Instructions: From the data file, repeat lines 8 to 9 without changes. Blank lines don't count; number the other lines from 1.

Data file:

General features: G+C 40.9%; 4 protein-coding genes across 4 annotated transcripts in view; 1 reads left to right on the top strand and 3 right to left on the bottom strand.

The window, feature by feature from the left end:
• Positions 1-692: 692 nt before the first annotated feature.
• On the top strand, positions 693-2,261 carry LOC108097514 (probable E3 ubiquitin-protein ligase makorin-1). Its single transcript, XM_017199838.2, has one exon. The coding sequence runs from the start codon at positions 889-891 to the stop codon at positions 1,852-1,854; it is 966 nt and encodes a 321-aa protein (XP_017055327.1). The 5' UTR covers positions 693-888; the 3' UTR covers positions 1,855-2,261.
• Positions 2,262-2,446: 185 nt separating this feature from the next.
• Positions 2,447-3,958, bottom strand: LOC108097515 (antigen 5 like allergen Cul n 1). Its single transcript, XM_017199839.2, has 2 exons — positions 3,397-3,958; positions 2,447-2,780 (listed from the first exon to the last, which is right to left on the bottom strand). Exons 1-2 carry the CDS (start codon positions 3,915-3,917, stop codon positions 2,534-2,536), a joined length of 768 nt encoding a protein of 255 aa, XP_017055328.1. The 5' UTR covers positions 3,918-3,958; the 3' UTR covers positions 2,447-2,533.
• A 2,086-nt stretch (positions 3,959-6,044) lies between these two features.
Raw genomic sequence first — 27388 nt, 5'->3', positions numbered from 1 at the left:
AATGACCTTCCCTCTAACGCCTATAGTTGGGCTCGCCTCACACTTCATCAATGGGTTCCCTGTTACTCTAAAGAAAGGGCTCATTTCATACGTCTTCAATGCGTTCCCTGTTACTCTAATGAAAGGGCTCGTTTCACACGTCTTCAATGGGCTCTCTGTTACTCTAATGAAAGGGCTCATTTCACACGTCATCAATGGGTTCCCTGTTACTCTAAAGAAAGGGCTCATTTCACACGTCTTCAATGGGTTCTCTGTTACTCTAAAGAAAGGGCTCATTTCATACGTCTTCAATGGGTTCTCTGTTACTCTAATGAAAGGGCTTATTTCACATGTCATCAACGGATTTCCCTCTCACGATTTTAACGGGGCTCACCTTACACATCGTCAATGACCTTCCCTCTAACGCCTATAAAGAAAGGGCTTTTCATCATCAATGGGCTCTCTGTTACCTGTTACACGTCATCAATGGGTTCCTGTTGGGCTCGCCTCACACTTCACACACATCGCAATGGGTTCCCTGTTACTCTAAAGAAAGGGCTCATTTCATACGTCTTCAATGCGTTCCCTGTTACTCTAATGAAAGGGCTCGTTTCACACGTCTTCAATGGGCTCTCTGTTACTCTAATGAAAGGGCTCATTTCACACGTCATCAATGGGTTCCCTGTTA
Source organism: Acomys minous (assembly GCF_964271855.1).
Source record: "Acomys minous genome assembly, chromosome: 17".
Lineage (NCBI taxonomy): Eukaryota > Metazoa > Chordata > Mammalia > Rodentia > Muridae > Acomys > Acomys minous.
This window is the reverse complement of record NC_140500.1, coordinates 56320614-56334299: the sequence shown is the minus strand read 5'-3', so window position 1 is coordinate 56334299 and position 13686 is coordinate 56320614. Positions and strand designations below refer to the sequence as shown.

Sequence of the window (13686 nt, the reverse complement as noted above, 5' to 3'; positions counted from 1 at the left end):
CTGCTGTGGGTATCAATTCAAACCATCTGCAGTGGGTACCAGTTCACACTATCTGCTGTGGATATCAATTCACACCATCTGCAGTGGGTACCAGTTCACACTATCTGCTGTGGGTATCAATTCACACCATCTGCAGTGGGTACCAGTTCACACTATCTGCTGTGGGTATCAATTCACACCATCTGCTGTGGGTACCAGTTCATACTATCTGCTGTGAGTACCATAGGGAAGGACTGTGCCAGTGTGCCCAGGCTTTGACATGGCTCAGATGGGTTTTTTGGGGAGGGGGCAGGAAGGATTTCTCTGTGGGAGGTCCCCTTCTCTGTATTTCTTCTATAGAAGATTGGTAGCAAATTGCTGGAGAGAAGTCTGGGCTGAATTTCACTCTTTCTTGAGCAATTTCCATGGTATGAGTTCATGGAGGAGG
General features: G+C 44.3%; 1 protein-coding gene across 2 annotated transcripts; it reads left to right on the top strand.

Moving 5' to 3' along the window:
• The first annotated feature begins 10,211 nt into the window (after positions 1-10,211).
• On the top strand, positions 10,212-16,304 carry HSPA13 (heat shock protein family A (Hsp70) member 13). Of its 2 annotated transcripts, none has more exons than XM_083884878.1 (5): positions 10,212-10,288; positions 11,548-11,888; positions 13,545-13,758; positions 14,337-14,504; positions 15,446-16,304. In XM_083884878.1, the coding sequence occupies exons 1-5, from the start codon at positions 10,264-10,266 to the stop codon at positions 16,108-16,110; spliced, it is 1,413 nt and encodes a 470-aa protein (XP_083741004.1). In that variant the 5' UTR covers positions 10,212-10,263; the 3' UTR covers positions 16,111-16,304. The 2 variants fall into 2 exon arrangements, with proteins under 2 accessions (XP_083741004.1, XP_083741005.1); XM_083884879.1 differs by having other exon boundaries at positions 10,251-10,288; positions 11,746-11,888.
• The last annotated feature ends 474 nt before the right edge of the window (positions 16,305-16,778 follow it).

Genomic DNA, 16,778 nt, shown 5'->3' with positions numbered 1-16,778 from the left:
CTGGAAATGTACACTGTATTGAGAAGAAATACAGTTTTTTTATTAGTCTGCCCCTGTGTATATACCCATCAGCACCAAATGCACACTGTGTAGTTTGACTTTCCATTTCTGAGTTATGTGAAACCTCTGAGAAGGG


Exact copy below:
Raw genomic sequence first — 27388 nt, 5'->3', positions numbered from 1 at the left:
AATGACCTTCCCTCTAACGCCTATAGTTGGGCTCGCCTCACACTTCATCAATGGGTTCCCTGTTACTCTAAAGAAAGGGCTCATTTCATACGTCTTCAATGCGTTCCCTGTTACTCTAATGAAAGGGCTCGTTTCACACGTCTTCAATGGGCTCTCTGTTACTCTAATGAAAGGGCTCATTTCACACGTCATCAATGGGTTCCCTGTTACTCTAAAGAAAGGGCTCATTTCACACGTCTTCAATGGGTTCTCTGTTACTCTAAAGAAAGGGCTCATTTCATACGTCTTCAATGGGTTCTCTGTTACTCTAATGAAAGGGCTTATTTCACATGTCATCAACGGATTTCCCTCTCACGATTTTAACGGGGCTCACCTTACACATCGTCAATGACCTTCCCTCTAACGCCTATAAAGAAAGGGCTTTTCATCATCAATGGGCTCTCTGTTACCTGTTACACGTCATCAATGGGTTCCTGTTGGGCTCGCCTCACACTTCACACACATCGCAATGGGTTCCCTGTTACTCTAAAGAAAGGGCTCATTTCATACGTCTTCAATGCGTTCCCTGTTACTCTAATGAAAGGGCTCGTTTCACACGTCTTCAATGGGCTCTCTGTTACTCTAATGAAAGGGCTCATTTCACACGTCATCAATGGGTTCCCTGTTA